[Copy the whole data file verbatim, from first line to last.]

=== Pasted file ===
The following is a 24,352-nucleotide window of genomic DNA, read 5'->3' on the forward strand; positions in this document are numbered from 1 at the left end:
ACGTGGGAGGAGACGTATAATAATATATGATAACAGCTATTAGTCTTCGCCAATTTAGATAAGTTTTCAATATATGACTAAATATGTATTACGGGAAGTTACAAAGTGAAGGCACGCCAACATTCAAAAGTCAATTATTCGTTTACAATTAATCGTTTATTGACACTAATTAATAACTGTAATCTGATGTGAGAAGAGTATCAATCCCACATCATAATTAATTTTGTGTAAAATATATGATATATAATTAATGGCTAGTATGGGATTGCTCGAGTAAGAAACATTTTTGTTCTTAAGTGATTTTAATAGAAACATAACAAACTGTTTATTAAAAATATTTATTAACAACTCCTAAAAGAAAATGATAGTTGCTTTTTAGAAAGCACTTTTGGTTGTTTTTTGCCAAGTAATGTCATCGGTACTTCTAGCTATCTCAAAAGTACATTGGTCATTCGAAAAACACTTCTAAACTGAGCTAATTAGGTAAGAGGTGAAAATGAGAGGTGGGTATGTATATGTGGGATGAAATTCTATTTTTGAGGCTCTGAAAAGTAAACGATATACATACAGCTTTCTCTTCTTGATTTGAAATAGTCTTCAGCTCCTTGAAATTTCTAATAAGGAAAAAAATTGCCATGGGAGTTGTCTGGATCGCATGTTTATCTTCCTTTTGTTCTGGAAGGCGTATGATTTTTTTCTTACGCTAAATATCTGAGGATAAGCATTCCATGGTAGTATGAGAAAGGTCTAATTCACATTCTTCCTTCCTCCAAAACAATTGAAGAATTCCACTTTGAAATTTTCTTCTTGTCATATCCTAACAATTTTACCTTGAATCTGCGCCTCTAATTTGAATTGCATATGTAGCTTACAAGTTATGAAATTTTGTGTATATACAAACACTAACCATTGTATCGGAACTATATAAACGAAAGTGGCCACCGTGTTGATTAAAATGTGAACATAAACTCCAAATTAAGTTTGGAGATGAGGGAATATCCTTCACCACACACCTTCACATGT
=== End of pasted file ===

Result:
The following is a 24,352-nucleotide window of genomic DNA, read 5'->3' on the forward strand; positions in this document are numbered from 1 at the left end:
ACGTGGGAGGAGACGTATAATAATATATGATAACAGCTATTAGTCTTCGCCAATTTAGATAAGTTTTCAATATATGACTAAATATGTATTACGGGAAGTTACAAAGTGAAGGCACGCCAACATTCAAAAGTCAATTATTCGTTTACAATTAATCGTTTATTGACACTAATTAATAACTGTAATCTGATGTGAGAAGAGTATCAATCCCACATCATAATTAATTTTGTGTAAAATATATGATATATAATTAATGGCTAGTATGGGATTGCTCGAGTAAGAAACATTTTTGTTCTTAAGTGATTTTAATAGAAACATAACAAACTGTTTATTAAAAATATTTATTAACAACTCCTAAAAGAAAATGATAGTTGCTTTTTAGAAAGCACTTTTGGTTGTTTTTTGCCAAGTAATGTCATCGGTACTTCTAGCTATCTCAAAAGTACATTGGTCATTCGAAAAACACTTCTAAACTGAGCTAATTAGGTAAGAGGTGAAAATGAGAGGTGGGTATGTATATGTGGGATGAAATTCTATTTTTGAGGCTCTGAAAAGTAAACGATATACATACAGCTTTCTCTTCTTGATTTGAAATAGTCTTCAGCTCCTTGAAATTTCTAATAAGGAAAAAAATTGCCATGGGAGTTGTCTGGATCGCATGTTTATCTTCCTTTTGTTCTGGAAGGCGTATGATTTTTTTCTTACGCTAAATATCTGAGGATAAGCATTCCATGGTAGTATGAGAAAGGTCTAATTCACATTCTTCCTTCCTCCAAAACAATTGAAGAATTCCACTTTGAAATTTTCTTCTTGTCATATCCTAACAATTTTACCTTGAATCTGCGCCTCTAATTTGAATTGCATATGTAGCTTACAAGTTATGAAATTTTGTGTATATACAAACACTAACCATTGTATCGGAACTATATAAACGAAAGTGGCCACCGTGTTGATTAAAATGTGAACATAAACTCCAAATTAAGTTTGGAGATGAGGGAATATCCTTCACCACACACCTTCACATGT